In its final determination, the Indiana Board explained that while it was " troubled" by certain aspects of the Appraisal, it still provided the best indication of the value of Kooshtard's land for several reasons. (See, e.g., Cert. Admin. R. at 56-57 ¶ 33.) For instance, the Indiana Board explained that although the Appraisal did not relate the land's appraised value to any of the valuation dates for the years at issue, other evidence presented to it sufficiently linked the March 1, 2006 date to the relevant valuation dates. (See Cert. Admin. R. at 57-59 ¶ ¶ 35-38 (explaining that Kooshtard's property record cards that showed the Assessor never changed the $1.2 million land assessment between 2006 and 2011, coupled with the Assessor's claim regarding the stability of land values, provided the necessary link).) Moreover, the Indiana Board explained that while the Appraisal did not contain evidence to support its adjustments to the comparable properties, the Assessor had not presented any evidence to rebut that those adjustments were actually incorrect. (See Cert. Admin. R. at 56-57 ¶ ¶ 32-34.) Finally, the Indiana Board found the Assessor's sales data did not support her assessments because she failed to relate the sales to the relevant valuation dates, and she failed to establish that the properties were comparable to Kooshtard's land. (See Cert. Admin. R. at 59-62 ¶ ¶ 41-46.)
The Indiana Board's final determination reveals, therefore, that it acted as an impartial adjudicator because it reviewed and weighed the quality of both parties' evidentiary presentations. Thus, to the extent the Indiana Board found Kooshtard's evidence best reflected the value of its land, this Court will not substitute its judgment for that of the Indiana Board simply because the Assessor disagrees with the Indiana Board's decision. See Freudenberg-NOK Gen. P'ship v. State Bd. of Tax Comm'rs, 715 N.E.2d 1026, 1030 (Ind.Tax Ct. 1999) (explaining that the Court cannot reweigh the evidence contained within the administrative record), review denied. Consequently, the Assessor has not demonstrated that the Indiana Board's final determination must be reversed on this basis.
The Assessor also contends that the Indiana Board's final determination should be reversed because it is arbitrary, capricious, and unsupported by substantial or reliable evidence. (Oral Arg. Tr. at 14-15.) More specifically, the Assessor claims that the Indiana Board improperly used her evidence regarding the stability of land values against her (i.e., to render the Appraisal probative and her sales data from the same period non-probative). (See Pet'r Br. at 7-8; Oral Arg. Tr. at 24-26.)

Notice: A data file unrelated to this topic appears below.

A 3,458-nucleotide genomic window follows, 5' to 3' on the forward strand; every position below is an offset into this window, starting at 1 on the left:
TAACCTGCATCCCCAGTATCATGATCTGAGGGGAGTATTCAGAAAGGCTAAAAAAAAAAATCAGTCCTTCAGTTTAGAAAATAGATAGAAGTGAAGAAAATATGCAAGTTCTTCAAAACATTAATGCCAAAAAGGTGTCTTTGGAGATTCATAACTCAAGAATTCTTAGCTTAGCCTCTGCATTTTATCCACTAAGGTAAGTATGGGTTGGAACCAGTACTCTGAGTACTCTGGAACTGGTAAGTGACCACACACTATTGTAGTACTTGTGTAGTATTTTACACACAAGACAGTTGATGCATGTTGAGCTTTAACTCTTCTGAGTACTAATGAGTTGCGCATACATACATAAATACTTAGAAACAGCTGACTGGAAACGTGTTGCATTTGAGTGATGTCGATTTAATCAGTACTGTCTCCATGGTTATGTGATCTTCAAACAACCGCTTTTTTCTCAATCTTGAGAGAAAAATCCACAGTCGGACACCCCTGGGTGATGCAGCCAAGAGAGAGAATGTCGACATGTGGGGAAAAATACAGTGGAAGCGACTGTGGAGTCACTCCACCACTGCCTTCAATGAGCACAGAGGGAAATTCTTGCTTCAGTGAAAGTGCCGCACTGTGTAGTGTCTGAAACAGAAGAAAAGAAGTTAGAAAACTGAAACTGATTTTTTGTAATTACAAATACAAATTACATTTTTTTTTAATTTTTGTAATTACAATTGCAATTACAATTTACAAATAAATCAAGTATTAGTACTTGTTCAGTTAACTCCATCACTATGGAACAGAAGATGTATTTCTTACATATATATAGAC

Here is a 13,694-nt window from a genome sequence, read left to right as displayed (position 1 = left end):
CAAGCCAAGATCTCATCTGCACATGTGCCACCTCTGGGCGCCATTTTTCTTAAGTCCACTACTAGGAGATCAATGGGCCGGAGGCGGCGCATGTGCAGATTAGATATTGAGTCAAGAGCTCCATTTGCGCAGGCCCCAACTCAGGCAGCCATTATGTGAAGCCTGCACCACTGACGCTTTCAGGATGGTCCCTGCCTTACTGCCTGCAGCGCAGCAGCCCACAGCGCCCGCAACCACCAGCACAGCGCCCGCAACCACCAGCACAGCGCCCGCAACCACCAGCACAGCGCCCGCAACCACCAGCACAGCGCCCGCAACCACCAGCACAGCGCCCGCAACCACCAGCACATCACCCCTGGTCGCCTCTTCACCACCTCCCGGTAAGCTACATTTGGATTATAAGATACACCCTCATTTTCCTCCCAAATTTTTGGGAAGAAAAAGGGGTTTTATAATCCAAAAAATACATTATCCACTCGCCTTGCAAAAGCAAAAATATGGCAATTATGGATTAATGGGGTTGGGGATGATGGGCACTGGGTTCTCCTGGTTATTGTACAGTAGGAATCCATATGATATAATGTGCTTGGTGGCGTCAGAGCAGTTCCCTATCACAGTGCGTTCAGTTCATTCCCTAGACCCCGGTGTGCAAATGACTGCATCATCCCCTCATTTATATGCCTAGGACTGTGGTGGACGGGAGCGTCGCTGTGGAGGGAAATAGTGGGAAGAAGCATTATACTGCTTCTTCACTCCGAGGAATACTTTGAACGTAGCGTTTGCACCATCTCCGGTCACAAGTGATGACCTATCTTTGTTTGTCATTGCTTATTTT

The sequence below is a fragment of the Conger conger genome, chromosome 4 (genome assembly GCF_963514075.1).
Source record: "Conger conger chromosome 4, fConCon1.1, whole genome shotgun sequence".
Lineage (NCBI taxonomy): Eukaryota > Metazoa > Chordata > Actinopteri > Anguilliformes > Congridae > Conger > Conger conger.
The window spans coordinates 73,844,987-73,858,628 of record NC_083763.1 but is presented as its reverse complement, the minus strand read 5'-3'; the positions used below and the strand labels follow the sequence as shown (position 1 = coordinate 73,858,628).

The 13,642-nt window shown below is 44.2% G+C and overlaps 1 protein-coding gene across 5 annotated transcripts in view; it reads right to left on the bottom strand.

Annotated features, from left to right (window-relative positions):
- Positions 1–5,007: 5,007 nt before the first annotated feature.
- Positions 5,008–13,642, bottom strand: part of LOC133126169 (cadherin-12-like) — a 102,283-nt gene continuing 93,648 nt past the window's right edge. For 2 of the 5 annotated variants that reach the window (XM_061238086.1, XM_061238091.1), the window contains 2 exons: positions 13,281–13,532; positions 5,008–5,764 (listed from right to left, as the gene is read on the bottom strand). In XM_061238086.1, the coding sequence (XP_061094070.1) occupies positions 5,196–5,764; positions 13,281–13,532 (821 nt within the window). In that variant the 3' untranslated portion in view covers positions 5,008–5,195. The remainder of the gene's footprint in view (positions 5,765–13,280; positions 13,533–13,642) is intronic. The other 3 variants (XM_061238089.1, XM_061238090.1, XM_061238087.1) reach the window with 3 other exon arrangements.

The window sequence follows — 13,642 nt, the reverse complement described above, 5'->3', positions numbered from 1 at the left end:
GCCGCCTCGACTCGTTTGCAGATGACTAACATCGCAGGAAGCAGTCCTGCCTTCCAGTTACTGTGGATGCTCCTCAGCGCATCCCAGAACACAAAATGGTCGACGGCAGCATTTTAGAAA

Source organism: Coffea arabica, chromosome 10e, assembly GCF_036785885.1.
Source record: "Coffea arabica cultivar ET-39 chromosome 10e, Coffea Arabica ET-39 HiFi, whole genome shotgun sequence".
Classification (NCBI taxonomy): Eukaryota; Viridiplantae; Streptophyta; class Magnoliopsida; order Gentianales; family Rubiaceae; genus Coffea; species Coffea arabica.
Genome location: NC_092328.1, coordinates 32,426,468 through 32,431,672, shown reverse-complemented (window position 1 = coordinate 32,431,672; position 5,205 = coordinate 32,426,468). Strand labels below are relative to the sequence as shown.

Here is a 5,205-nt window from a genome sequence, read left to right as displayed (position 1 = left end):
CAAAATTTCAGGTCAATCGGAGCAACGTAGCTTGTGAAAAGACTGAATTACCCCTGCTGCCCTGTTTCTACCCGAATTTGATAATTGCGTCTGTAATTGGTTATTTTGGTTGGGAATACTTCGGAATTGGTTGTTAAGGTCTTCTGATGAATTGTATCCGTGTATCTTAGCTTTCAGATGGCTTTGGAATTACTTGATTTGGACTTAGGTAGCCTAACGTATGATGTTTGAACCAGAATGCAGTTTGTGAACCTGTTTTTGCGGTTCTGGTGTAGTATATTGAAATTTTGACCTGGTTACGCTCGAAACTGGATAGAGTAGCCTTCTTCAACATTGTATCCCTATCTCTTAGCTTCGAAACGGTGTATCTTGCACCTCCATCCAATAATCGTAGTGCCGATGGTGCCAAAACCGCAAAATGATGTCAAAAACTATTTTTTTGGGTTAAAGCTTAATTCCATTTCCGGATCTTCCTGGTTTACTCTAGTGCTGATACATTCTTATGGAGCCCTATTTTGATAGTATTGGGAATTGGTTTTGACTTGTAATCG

During the Indiana Board hearing, the Assessor claimed that between 2001 and 2012 the value of land was relatively stable. (See Cert. Admin. R. at 270-73, 293.) To support that claim, the Assessor presented two sales disclosure forms that showed that a comparable property along with its improvements sold for about
$875,000 in 2001, and then for $850,000 in 2012 after the improvements were removed. (See Cert. Admin. R. at 182-88, 270-72.) The Assessor argued that Kooshtard's total assessments of $1,517,100 in 2008, $1,524,500 in 2009, and $1,570,000 in 2011 were therefore correct given that the subject property sold for slightly over $1,644,000 in 2001 and a comparable property sold for $1,550,000 in 2005. (See Cert. Admin. R. at 102-07, 172-81, 263-71, 292-93.)
In its final determination, however, the Indiana Board rejected the Assessor's claim that land values were stable for the entire 2001 through 2012 period because Kooshtard's property record cards indicated that the Assessor actually changed the land assessments " dramatically" between 2002 and 2006. (See Cert. Admin. R. at 59-60 ¶ ¶ 41-42; 102-07 (providing that Kooshtard's land assessments ranged from $29,100 to $1,200,000).) Moreover, the Indiana Board explained that the Assessor's other sales data lacked probative value because she failed to establish that the properties were comparable to Kooshtard's land. (See Cert. Admin. R. at 60-62 ¶ ¶ 43, 45-46.) 7
A final determination of the Indiana Board is arbitrary and capricious when it is without some basis which would lead a reasonable person to the same conclusion as the Indiana Board. See Dawkins v. State Bd. of Tax Comm'rs, 659 N.E.2d 706, 709 (Ind.Tax Ct. 1995). Similarly, a final determination of the Indiana Board is not supported by substantial or reliable evidence when a reasonable person, after reviewing the administrative record in its entirety, cannot find enough relevant evidence to support the Indiana Board's decision. See Amax Inc. v. State Bd. of Tax Comm'rs, 552 N.E.2d 850, 852 (Ind.Tax Ct. 1990). In this case, the administrative record reveals that the Indiana Board's finding regarding the instability of land values between 2001 and 2012 was based on the fact that other record evidence corroborated that finding, not simply favoritism for an appraiser's work product as the Assessor has alleged. (See, e.g., Pet'r Reply Br. at 1.) Accordingly, the Court declines to find that the Indiana Board's final determination was arbitrary, capricious, or unsupported by substantial or reliable evidence.
For all the foregoing reasons, the Court AFFIRMS the Indiana Board's final determination in all respects.